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Dear Ms. [xxx]:
This replies to your February 20, 1997 claim for the unpaid compensation of your late husband, [xxx], who was employed by the [agency] at the time of his death. You state that the SF-1152, Designation of Beneficiary of Unpaid Compensation, on file with the [agency] lists a former wife as his beneficiary. However, you assert that you are certain that your husband did not intend this, but rather, that he intended that you receive any benefits payable to him upon his death. You suggest that either the agency lost or misplaced a change of beneficiary form listing you as his beneficiary or that he was mislead to believe that his current wife would get his unpaid compensation, regardless of whom he had designated on his SF-1152. You have enclosed several letters from family members and co-workers to support your claim.
For the reasons stated in Richard A. Davenport, B-249708, Oct. 29, 1992, copy enclosed, we may not approve your claim. As that decision states, absent a subsequent written designation of another individual by an employee, the original SF-1152 remains effective, and payment may be made only to the person(s) named on that form. Although you suggest that a change of beneficiary form naming you as his beneficiary may have been lost or misfiled, there is no evidence that Mr. [xxx] ever executed such a form. Had Mr. [xxx] executed a change of beneficiary form, which would have been witnessed by two other persons, he would have received a copy for his records. That form, or sworn statements from either of two witnesses stating when and where Mr. [xxx] executed the form, would assist the USPS in locating a change form if, in fact, it has been misfiled. However, absent such evidence, as noted above, we have no grounds upon which to direct payment of Mr. [xxx]s unpaid compensation to any person other than the person on the designation form of record.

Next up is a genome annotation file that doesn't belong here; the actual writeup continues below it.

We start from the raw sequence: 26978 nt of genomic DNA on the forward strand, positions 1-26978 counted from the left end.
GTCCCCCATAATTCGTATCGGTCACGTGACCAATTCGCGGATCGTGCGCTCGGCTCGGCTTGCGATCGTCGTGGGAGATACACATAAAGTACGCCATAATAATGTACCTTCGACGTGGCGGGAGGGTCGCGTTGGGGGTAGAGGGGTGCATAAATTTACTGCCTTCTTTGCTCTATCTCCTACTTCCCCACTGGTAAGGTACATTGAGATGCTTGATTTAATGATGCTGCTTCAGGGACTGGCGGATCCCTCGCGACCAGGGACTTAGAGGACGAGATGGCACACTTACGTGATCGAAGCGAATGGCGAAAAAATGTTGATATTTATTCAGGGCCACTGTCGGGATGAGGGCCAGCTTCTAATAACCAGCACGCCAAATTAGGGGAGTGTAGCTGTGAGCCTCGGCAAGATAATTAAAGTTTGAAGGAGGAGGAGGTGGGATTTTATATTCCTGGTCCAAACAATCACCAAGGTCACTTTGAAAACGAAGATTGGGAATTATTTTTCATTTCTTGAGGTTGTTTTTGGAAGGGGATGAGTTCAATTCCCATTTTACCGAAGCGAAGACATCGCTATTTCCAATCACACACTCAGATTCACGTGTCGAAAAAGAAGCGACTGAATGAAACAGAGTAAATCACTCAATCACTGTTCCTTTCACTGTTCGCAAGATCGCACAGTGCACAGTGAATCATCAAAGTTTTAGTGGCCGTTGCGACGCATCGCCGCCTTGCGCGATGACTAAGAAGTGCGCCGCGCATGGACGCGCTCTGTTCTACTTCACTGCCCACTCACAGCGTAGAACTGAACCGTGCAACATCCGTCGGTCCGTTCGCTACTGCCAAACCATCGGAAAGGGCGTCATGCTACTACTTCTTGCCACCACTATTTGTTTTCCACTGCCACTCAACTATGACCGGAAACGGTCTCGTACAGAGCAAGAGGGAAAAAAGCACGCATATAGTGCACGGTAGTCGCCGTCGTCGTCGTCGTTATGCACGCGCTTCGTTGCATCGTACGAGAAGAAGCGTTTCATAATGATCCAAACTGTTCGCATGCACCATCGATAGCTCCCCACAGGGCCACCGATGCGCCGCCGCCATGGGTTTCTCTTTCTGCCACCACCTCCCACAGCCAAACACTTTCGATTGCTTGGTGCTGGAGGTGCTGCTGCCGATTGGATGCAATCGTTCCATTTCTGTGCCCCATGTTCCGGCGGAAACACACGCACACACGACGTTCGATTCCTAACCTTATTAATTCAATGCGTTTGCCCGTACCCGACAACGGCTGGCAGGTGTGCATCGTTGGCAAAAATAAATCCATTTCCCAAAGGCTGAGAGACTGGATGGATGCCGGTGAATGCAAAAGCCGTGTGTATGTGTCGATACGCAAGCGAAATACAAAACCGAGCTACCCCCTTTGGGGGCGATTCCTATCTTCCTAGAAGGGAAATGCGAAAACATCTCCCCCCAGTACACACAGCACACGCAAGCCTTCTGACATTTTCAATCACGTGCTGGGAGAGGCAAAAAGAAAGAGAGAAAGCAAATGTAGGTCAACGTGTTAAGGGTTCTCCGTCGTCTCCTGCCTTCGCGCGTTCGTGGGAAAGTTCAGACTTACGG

Very truly yours,